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This article was first published in the September 2017 international edition of Accounting and Business magazine.

Good corporate decision-making – such as investment in new products and markets, M&As and organisational change – requires in-depth thinking, a careful assessment of pros and cons, and much evidence. Hard to argue with that, but does this model really accord with actual management practice?

We know from research that such decision-making is frequently flawed because it is swayed by a whole variety of cognitive biases that board members will not be immune to.

Cognitive biases occur when people get carried away with what they expect, or what they assume to be the case, rather than reaching conclusions on the basis of a more deductive and empirical model of decision-making. Cue cognitive bias theory, developed by psychologists Amos Tversky and Daniel Kahneman in 1974.

In his book Thinking, Fast and Slow, Kahneman highlights many experimental studies of the biases that infect human decision-making. Because decision-making relies so heavily on intuition, it makes a real difference to economic performance and should be every FD’s concern.

Some of the characteristics of worrying biases that appear to be strongly supported by psychological experiments include:

  • a sense of cognitive ease (ie ‘I find this easy’), associated with illusions of truth, pleasure and reduced vigilance
  • a neglect of ambiguity and the suppression of doubt
  • a tendency to believe and confirm
  • an exaggeration of emotional consistency (the ‘halo effect’, where if the last thing experienced was good, the expectation is that what comes next will be good too)
  • a focus on existing evidence and a disregard for absent evidence (‘what you see is all there is’)
  • greater sensitivity to losses than gains (‘loss aversion’)
  • decisions too narrowly framed and made in isolation of each other.

A key danger of cognitive bias is that it is this quick, instinctive and purely intuitive thinking that leaves us open to being deceived. Social psychologists have suggested that clever people can be more vulnerable to being fooled, as they are more averse to being found to have made mistakes, so these become ‘self-sealing errors’.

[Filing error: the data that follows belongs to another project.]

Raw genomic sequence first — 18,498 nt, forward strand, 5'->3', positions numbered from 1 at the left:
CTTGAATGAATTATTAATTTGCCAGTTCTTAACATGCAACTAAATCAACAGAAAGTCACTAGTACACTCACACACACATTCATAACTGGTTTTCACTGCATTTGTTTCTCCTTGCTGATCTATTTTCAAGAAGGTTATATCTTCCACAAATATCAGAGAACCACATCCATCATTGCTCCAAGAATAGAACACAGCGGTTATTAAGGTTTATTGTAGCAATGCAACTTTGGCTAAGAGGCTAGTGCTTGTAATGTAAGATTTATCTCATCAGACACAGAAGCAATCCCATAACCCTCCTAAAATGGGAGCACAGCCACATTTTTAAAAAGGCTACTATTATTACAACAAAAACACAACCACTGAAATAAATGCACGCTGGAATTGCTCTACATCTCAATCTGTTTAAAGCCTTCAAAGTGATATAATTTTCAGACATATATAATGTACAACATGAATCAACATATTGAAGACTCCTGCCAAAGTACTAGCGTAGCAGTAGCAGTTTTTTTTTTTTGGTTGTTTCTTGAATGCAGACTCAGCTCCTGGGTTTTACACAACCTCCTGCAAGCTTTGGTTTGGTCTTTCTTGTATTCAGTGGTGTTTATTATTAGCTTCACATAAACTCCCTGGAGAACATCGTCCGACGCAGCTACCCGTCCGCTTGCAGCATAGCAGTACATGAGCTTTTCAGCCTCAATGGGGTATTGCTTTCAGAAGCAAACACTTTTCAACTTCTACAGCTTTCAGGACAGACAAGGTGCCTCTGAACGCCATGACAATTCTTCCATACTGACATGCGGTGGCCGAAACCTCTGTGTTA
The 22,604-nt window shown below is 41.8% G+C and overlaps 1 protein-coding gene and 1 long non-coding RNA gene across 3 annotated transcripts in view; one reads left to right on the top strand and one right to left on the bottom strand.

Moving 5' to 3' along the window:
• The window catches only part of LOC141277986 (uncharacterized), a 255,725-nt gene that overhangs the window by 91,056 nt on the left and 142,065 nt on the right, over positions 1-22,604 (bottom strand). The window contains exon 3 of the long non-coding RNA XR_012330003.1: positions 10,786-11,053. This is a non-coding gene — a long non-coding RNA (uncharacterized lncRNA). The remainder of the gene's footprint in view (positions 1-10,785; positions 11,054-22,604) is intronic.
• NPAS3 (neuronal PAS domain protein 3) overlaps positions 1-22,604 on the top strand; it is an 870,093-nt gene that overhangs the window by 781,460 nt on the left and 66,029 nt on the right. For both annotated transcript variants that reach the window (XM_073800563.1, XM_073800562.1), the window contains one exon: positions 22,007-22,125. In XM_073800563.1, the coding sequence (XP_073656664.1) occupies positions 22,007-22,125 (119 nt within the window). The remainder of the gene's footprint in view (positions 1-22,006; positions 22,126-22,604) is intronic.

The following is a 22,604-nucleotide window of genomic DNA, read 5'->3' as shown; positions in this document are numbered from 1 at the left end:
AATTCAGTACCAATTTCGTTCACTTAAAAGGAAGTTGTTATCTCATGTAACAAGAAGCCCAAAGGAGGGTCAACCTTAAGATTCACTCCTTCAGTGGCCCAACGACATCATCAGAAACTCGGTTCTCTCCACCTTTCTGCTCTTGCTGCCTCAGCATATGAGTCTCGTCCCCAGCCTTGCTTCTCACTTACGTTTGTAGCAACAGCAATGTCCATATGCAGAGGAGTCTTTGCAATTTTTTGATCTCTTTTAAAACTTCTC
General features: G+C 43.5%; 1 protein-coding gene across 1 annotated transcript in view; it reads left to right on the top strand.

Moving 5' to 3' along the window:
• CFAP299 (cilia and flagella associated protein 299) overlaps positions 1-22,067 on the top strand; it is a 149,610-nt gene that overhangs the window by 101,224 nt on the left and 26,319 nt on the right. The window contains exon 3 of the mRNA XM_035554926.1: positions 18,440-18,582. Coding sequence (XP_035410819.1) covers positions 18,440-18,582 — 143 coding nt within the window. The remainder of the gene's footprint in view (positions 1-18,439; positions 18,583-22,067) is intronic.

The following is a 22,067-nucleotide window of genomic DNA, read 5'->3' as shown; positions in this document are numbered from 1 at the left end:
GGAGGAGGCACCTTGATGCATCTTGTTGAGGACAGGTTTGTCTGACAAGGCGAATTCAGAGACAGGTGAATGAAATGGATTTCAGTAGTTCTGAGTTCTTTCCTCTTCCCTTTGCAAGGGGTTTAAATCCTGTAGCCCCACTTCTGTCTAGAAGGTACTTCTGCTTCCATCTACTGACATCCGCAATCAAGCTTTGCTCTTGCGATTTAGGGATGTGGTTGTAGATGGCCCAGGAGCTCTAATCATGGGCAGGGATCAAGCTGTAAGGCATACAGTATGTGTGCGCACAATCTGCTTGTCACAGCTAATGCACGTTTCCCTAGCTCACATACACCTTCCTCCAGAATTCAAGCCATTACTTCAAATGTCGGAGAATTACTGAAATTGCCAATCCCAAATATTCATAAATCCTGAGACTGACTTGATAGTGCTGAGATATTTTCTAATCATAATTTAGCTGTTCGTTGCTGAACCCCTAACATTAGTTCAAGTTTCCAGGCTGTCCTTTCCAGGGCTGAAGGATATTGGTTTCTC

Then there is the danger of ‘group think’, where the outlying opinions in a team become narrowed towards a consensus with the core of the team so that sound challenges to a particular strategy get shouted down.

Consider also commitment bias, where commitment to a course of action escalates as a non-linear curve: as you start to put effort into exploring a possible strategy, you are already half way to committing to it, as no one wants to see wasted effort.

Beware of intuition

We all recognise the importance of intuition in decision-making, but it is intuition that exposes us most to deception. Kahneman warns of the ‘good and bad news’ about intuition. The good news is it is very quick, low-effort and often reliable; the bad news is it can be profoundly dangerous, as it may omit important data and is highly vulnerable to bias.

He talks in terms of the human mind having two, polar-opposite styles of thinking: thinking fast (intuitive thinking), or ‘system 1’; and thinking slow (logical and deductive), or ‘system 2’. He suggests with everyday tasks most people tend to default to intuitive, fast thinking, as opposed to much more ponderous logical and deductive styles.

But I believe the two styles can come together in a third system. For instance, you might make an intuitive jump that is not haphazard but ordered (‘getting your ducks in a row’) yet seems to happen in a few blinks.

Faced with bias, an FD has got to be like a holding midfielder in a football team, bringing the team and its leader back to a deductive model of slower and evidence-based decision-making, rather than just following the decision momentum and merrily turning the team’s collective delusions into a happy-looking set of numbers.

Indeed, the FD needs mental flexibility, capable of going with the system 1 intuitive approach, slowing it down to system 2, while also ready to go with my system 3, where the insights seem to come in a flash but are a product of a logic chain as well. It can help to visualise these as ‘red’, ‘blue’ and ‘purple’ thinking, respectively.

I suggest practising strategic mindfulness: constantly track the state of cognitive flow that the team and you are in and learn how to modulate it, maybe using these colours. As the anchor person you need to guide the system 1 and system 3 thinking by sometimes bringing it down into the slower system 2, or even jolting it to 2 and 3 if totally stuck in 1.

Tony Grundy is a business school academic and independent strategy consultant